A Strange and Palpable Stillness
A Strange and Palpable Stillness
The Bear cannot write learnedly on the part of the Apostle's Creed that says: "He descended into Hell." Nonetheless he will do his best.
The Bear experiences a strange and palpable stillness. There is something going on offstage, and he strains to understand, but before him is just an empty stage. Perhaps a single spotlight enigmatically illumines the bare boards as the hours slowly pass.
Today a great silence reigns on earth, a great silence and a great stillness. A great silence because the King is asleep. The earth trembled and is still, because God has fallen asleep in the flesh... and has raised up all who have ever slept since the beginning of the world. He has gone to search for Adam, our first father, as for a lost sheep. Greatly desiring to visit those who live in darkness and the shadow of death, he has gone to free from sorrow Adam in his bonds, and Eve -- captive with him, he who is both God and the Son of Eve... "I am your God, who for your sake has become your son... I order you, O sleeper to awake. I did not create you to be a prisoner in Hell. Rise from the dead, for I am the life of the dead.CCC 635, quoting ancient homily for Holy Saturday.
What Is Happening Off Stage?
We have accompanied Our Savior so intently this week, and just when He has wrought our salvation, He is suddenly taken from us! It seems He has other business to which He must attend, that does not directly involve us. What mystery is this?
In Shakespeare's day, although stage effects could be impressive, they obviously could not portray the Battle of Philippi in the play Julius Caesar. The mighty clash between Brutus and Cassius on one side, and Octavian on the other actually happens between two acts. A minor character, Cassius' slave, Pindarus, describes the climactic offstage moment to Cassius in a mere five lines. Pindarus reports defeat, and Cassius orders Pindarus to kill him.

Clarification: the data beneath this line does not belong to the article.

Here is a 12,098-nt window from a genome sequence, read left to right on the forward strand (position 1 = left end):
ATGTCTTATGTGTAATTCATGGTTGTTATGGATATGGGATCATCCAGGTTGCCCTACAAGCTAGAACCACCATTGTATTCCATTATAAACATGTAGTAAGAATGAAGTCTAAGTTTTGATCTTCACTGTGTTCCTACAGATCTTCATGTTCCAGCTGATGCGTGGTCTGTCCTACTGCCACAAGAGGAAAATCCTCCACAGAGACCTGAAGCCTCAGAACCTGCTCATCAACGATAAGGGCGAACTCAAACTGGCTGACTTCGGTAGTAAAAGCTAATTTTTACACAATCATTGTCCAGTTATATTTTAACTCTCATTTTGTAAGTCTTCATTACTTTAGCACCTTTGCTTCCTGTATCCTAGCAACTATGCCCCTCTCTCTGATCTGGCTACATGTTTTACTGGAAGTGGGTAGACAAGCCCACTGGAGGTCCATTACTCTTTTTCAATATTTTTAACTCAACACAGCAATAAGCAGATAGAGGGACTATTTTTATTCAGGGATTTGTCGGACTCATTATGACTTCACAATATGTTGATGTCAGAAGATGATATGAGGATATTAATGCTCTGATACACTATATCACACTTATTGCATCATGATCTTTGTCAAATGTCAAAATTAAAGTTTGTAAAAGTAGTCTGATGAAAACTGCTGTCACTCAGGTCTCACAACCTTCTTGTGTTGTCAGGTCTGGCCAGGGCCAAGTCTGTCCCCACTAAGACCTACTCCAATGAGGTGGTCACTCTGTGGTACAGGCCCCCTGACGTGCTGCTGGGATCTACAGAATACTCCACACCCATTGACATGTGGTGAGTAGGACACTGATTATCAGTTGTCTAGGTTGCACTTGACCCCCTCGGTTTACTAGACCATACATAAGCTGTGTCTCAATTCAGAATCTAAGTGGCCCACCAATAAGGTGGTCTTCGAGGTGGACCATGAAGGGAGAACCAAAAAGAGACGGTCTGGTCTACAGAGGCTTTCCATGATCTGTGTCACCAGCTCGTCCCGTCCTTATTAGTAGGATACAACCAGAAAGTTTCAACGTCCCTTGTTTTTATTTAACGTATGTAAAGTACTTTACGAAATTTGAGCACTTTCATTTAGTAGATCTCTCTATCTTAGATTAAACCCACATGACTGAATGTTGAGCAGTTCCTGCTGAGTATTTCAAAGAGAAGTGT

However, Pindarus was wrong. Where he saw defeat was actually victory. The apparent defeat of the Cross, was actually Christ's moment of victory. "It is finished," is not surrender, but a proclamation by the victorious King.
The question of Holy Saturday is, "what is happening between the crucifixion and the resurrection?" or, in other words, "what is going on offstage?" It turns out to be another battle, or not so much a battle as a raid. Jesus indeed must go to the abode of the dead, so it might be said that he was truly dead. To go on, let us look at an Orthodox icon.
The Icon of the Resurrection and the Raid on Hell
|Orthodox Icon of the Resurrection actually|
depicts Christ's descent into Hell.
First, note the absence of flames and imps. This Hell is not the Hell of the damned. This is the Limbus Patrum, or Bosom of Abraham, where the souls of the righteous Old Testament people slept until this very moment.
The figure of Christ is central. He is surrounded by a mandorla (Italian, "almond"), a common element in sacred art. It is formed by the overlap of two circles, depicting almost a portal beyond time and space. Notice how the mandorla gets darker as it approaches Christ. The light of Christ is represented by darkness, for the closer one approaches to the truth, the less use is one's reason, or at least so the Orthodox have it in their apophatic theology.
Look at the bottom. "But no one can enter a strong man's house and plunder his goods, unless he first binds the strong man; then indeed he may plunder his house" (Mark 3:27 RSV) The devil, or "strong man," is beaten, and bound by Christ.
Note the doors, broken and now forming a cross. The gates of Hell could not prevail against Our Lord.
Dramatically, Christ extends his hands toward Adam and Eve, who rise from their coffins. Other saints, including John the Baptist and Abraham, represent the many saints of Old Testament times, known to us, and unknown, who are awakened and freed.
In the Church of the Holy Sepulcher, the grave of Adam is beneath the site of Christ's crucifixion. The "Old Adam," our father, through disobedience bequeathed us curses and death. The "New Adam," Christ, through obedience bestows freedom and salvation. The rescue of Adam means we are no longer hopeless and doomed to death. With him, we are saved from death by Jesus Christ.
The Bear has given himself more than five lines as he walks to the hilltop to see for himself the offstage action. "The battle is won! Hell is plundered! Our parents are rescued! The children of Adam are in Christ's wounded hands!"